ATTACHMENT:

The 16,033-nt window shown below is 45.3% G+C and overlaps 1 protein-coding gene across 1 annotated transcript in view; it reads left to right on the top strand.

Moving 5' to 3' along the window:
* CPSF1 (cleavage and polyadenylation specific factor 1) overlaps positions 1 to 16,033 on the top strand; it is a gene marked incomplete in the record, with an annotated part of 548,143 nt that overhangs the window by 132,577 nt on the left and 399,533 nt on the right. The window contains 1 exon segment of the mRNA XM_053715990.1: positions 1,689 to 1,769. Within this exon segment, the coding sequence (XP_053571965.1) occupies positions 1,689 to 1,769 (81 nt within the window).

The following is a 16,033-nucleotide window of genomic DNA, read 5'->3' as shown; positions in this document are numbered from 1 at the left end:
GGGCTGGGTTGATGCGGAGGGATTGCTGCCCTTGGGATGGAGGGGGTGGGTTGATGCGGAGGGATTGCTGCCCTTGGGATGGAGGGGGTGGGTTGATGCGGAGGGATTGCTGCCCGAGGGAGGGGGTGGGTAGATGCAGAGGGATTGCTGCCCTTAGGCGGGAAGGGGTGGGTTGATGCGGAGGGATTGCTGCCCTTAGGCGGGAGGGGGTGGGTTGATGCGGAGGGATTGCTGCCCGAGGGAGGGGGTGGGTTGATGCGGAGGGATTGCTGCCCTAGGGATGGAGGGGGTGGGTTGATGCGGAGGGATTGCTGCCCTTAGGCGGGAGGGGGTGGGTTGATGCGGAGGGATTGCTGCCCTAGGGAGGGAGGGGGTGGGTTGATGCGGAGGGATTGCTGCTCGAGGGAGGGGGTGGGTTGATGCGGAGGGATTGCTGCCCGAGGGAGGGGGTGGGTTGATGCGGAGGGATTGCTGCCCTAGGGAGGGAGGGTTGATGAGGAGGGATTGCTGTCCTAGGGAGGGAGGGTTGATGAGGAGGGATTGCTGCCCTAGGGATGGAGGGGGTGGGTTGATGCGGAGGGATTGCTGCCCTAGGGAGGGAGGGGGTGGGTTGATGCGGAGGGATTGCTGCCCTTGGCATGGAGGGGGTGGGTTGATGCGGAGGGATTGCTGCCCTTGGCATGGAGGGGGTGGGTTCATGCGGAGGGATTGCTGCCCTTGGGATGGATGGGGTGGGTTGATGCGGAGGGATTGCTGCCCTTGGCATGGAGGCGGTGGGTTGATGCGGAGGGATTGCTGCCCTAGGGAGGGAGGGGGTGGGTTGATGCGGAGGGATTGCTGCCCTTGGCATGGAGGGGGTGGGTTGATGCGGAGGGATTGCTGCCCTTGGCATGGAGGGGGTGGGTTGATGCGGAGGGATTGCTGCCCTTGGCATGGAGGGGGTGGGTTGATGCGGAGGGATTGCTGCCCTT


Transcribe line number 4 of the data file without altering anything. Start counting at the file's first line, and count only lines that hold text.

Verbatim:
The following is a 16,033-nucleotide window of genomic DNA, read 5'->3' as shown; positions in this document are numbered from 1 at the left end: